Recognition of Combatants - IED
SENIOR LEADERS ARE SAYING
"We are not going to field anything that is not suitable, effective, on the field of battle for our Soldiers."
- Lt. Gen. William N. Phillips, military deputy to the assistant secretary of the Army for acquisition, logistics and technology, telling members of the House Armed Service Committee, Air and Land Forces Subcommittee, March 10, that the Army wants to get technology to the Soldiers as fast as possible.
Congress hears Army won't field ineffective gear
WHAT THEY'RE SAYING
"ROC – IED Afghanistan is a standardized, theater-specific and self-paced modular trainer that takes less than a day to complete. Included Afghan-specific material provides greater coverage of homemade explosive basics, culture and counterinsurgency content, and vulnerable point search making ROC – IED Afghanistan an exceptional warfighter support tool."
- Maj. Eric Atherton, deputy training branch chief, Army Asymmetric Warfare Office (G-3/5/7)
A CULTURE OF ENGAGEMENT
Recognition of Combatants - IED
What is it?
Beginning in February, Afghanistan-bound Soldiers and servicemembers have access to Recognition of Combatants - IED, or ROC - IED training. The program is a computer-based interactive multimedia trainer that helps train warfighters to anticipate and prevent IED-related incidents in theater. ROC - IED training helps to counter improvised explosive device (IED) threats. The program is divided into three main topical areas - IED understanding, thermal understanding and an IED visible/thermal browsing library. The IED understanding section covers topics on IEDs in general, the Afghanistan operational environment, IED types and emplacement tactics, vehicle- and person-borne IED attacks and more. The thermal browsing library trains users on capabilities and limitations of sensor solutions and contains numerous images of personnel wearing a variety of suicide bomb devices. Additionally, ROC-IED's ask-the-instructor feature allows students to pose questions to various IED subject matter experts.
What has the Army done?
Many Army and joint organizations collaborated and focused on completing ROC-IED Afghanistan. Completion of the trainer took about six months of intense efforts by many individuals, stakeholder organizations and subject matter experts. Additionally, developers invested a substantial amount of time in research of new material and curriculum development, software integration, beta testing and review and release processes.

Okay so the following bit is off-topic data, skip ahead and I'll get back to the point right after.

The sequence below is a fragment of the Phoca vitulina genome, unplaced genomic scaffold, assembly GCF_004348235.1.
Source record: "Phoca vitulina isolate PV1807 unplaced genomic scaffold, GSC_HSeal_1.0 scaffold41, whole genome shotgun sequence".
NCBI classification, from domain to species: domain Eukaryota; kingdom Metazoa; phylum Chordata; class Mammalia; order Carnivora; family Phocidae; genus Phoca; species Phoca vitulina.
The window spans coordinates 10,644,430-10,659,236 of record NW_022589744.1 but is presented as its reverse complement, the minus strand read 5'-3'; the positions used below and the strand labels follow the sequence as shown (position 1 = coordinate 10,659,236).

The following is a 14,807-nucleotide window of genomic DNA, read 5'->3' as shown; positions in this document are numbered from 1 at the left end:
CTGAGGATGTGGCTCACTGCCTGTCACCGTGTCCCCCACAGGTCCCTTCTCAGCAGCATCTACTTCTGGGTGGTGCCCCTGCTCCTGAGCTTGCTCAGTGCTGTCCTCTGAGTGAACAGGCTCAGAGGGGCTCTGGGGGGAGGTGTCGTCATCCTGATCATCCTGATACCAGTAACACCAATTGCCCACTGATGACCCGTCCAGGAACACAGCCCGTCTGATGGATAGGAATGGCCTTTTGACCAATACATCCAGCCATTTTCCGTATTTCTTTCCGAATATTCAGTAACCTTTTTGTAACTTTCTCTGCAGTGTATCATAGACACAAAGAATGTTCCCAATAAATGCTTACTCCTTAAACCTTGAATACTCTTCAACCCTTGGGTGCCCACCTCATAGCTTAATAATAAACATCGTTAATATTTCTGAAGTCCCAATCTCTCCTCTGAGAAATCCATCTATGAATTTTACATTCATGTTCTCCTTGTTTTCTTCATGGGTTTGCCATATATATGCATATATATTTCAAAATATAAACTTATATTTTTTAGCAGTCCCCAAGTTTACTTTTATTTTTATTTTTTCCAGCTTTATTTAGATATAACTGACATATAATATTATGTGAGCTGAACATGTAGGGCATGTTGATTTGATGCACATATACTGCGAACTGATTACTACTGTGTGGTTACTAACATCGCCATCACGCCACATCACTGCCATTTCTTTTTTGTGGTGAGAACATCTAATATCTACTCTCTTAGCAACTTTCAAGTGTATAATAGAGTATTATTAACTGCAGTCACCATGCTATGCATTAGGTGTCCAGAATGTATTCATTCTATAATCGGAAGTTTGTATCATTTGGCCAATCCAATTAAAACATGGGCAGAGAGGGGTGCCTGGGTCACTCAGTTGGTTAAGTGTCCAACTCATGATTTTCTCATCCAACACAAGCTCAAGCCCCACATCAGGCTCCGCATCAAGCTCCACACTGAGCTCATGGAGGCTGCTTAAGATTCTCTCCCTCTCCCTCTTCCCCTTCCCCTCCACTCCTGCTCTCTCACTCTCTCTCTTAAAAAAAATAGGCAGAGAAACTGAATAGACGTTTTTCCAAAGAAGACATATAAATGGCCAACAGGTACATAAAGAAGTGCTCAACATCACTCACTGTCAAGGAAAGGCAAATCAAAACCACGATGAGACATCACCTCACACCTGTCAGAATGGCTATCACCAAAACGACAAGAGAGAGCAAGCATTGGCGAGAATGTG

What continued efforts does the Army have planned for the future?
ROC-IED is regularly evaluated and upgraded to address the ever-changing conditions in theater which makes it an exceptionally versatile and flexible program. The software uses actual footage from insurgent and coalition-produced video and gaming-based simulations, which helps demonstrate lessons learned from both operational theaters. Additionally, ROC-IED can be used alone as introductory level, self-paced counter-IED knowledge training, as a supplement to classroom and lane training, or as long-term sustainment training. The Army has also initiated a foreign disclosure process on ROC-IED in order to make it accessible to NATO and International Security Assistance Force partner nations.
Why is this important to the Army?
IEDs continue to be the most significant threat and greatest source of casualties to Soldiers and coalition forces in the current fight. The Army and its many partners and stakeholders take an aggressive and holistic approach against defeating enemy tactics, particularly those that involve the IED. The Army and its partners are working tirelessly until the IED is defeated.
Recognition of Combat Vehicles
ABOUT THE ARMY
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- Isle Army recruitment trend mirrors nationwide upswing (Honolulu Star-Bulletin)
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- Army program helps build marriage, family bonds (Montgomery Advertiser)
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- Deployments put an awful strain on military families (Cleveland Plain Dealer)
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- Iraq's Nouri al-Maliki already wooing allies to try to form governing coalition (Washington Post)
- Soldiers move excess munitions out of Iraq as part of drawdown (The U.S. Army)
- Civilians in surge to Afghanistan get training at Atterbury (The U.S. Army)
- U.S. regains huge arms cache lost by Afghans (USA Today)
- Knocked out of power in Afghan town, Taliban turn to intimidation (Miami Herald)
- Opinion: War without death? How non-lethal weapons could change warfare (Christian Science Monitor)
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- Soldier's misfortune (Mail Tribune)
- For female vets, a new fight at home (ABC News)
- World War II veterans honored by Hanks, Spielberg (The U.S. Army)
- Justice, CIA clash over probe of interrogator IDs (Washington Times)
- Pentagon gun was from Tenn. Police (Yahoo)
- Contractors tied to effort to track and kill militants (New York Times)
- Movie: Hollywood's new battle tactic: Make war personal (NPR)
- Air strike in Pakistan 'kills nine militants' (BBC)
- Kandahar bombings a warning to NATO, says Taliban (Guardian)
- Senior military officials to attend Washington talks (Dawn)
- Pakistan intelligence calls for Afghan border to be closed (London Daily Telegraph)
- Survivors of family killed in Afghanistan raid threaten suicide attacks (London Times)
- Barack Obama must pull U.S. troops out of Afghanistan, says Indonesian cousin (London Daily Telegraph)
- Aussie soldiers capture senior Taliban leader (The Australian)
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